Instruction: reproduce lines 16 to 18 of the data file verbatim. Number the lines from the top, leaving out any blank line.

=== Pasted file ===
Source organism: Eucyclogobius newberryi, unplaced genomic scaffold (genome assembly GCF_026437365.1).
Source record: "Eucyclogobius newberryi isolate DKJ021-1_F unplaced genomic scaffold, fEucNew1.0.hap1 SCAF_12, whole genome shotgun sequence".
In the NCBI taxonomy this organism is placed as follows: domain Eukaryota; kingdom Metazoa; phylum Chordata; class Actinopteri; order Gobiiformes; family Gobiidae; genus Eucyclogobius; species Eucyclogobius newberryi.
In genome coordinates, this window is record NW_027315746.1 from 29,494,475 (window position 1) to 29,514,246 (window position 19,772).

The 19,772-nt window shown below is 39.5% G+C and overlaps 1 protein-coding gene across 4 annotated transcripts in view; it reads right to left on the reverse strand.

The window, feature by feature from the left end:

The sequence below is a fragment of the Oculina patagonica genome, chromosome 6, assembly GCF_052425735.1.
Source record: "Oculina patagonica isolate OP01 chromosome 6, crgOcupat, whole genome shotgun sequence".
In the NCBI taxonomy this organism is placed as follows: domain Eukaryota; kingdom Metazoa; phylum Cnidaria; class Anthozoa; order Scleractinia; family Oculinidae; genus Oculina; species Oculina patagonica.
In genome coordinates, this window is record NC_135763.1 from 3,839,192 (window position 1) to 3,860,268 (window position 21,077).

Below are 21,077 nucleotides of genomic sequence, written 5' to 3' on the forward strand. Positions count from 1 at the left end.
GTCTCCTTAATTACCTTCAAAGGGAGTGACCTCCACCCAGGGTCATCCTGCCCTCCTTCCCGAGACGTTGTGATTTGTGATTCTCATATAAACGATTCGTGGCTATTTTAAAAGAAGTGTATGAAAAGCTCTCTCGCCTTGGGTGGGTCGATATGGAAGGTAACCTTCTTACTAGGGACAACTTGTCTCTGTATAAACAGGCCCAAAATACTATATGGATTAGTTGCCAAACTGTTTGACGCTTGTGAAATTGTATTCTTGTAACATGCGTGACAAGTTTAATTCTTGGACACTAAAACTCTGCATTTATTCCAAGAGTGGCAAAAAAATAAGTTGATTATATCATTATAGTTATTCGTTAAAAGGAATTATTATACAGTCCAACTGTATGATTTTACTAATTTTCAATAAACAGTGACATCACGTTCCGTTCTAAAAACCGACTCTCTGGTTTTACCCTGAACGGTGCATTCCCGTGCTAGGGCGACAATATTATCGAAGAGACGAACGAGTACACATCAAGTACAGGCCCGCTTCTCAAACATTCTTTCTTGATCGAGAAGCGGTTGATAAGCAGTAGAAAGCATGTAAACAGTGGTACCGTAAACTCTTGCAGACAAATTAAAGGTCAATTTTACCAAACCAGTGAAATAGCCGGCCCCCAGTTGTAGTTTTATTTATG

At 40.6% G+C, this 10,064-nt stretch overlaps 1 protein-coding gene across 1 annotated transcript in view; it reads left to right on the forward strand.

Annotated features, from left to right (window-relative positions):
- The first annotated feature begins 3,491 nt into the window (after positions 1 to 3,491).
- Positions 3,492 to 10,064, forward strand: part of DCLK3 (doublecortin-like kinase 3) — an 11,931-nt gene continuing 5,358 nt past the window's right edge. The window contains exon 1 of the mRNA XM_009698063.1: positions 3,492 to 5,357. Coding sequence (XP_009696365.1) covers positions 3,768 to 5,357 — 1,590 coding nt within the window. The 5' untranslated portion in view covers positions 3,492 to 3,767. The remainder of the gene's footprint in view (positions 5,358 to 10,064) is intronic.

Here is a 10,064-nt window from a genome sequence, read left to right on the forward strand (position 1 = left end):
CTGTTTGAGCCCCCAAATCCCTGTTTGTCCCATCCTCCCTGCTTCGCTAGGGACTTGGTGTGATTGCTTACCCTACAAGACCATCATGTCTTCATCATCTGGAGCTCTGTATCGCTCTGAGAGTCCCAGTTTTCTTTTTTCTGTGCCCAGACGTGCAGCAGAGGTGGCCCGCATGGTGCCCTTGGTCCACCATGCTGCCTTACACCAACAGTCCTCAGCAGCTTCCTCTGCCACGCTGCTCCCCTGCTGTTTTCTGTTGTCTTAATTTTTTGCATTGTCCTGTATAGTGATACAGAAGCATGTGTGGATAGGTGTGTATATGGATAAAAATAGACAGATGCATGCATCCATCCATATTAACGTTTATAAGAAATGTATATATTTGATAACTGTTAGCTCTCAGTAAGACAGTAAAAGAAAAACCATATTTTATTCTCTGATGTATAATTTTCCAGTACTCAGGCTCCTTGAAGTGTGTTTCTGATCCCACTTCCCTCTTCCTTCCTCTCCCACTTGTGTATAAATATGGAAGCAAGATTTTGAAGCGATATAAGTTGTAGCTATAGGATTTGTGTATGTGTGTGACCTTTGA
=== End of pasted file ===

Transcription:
- Positions 3,492 to 10,064, forward strand: part of DCLK3 (doublecortin-like kinase 3) — an 11,931-nt gene continuing 5,358 nt past the window's right edge. The window contains exon 1 of the mRNA XM_009698063.1: positions 3,492 to 5,357. Coding sequence (XP_009696365.1) covers positions 3,768 to 5,357 — 1,590 coding nt within the window. The 5' untranslated portion in view covers positions 3,492 to 3,767. The remainder of the gene's footprint in view (positions 5,358 to 10,064) is intronic.

Here is a 10,064-nt window from a genome sequence, read left to right on the forward strand (position 1 = left end):
CTGTTTGAGCCCCCAAATCCCTGTTTGTCCCATCCTCCCTGCTTCGCTAGGGACTTGGTGTGATTGCTTACCCTACAAGACCATCATGTCTTCATCATCTGGAGCTCTGTATCGCTCTGAGAGTCCCAGTTTTCTTTTTTCTGTGCCCAGACGTGCAGCAGAGGTGGCCCGCATGGTGCCCTTGGTCCACCATGCTGCCTTACACCAACAGTCCTCAGCAGCTTCCTCTGCCACGCTGCTCCCCTGCTGTTTTCTGTTGTCTTAATTTTTTGCATTGTCCTGTATAGTGATACAGAAGCATGTGTGGATAGGTGTGTATATGGATAAAAATAGACAGATGCATGCATCCATCCATATTAACGTTTATAAGAAATGTATATATTTGATAACTGTTAGCTCTCAGTAAGACAGTAAAAGAAAAACCATATTTTATTCTCTGATGTATAATTTTCCAGTACTCAGGCTCCTTGAAGTGTGTTTCTGATCCCACTTCCCTCTTCCTTCCTCTCCCACTTGTGTATAAATATGGAAGCAAGATTTTGAAGCGATATAAGTTGTAGCTATAGGATTTGTGTATGTGTGTGACCTTTGA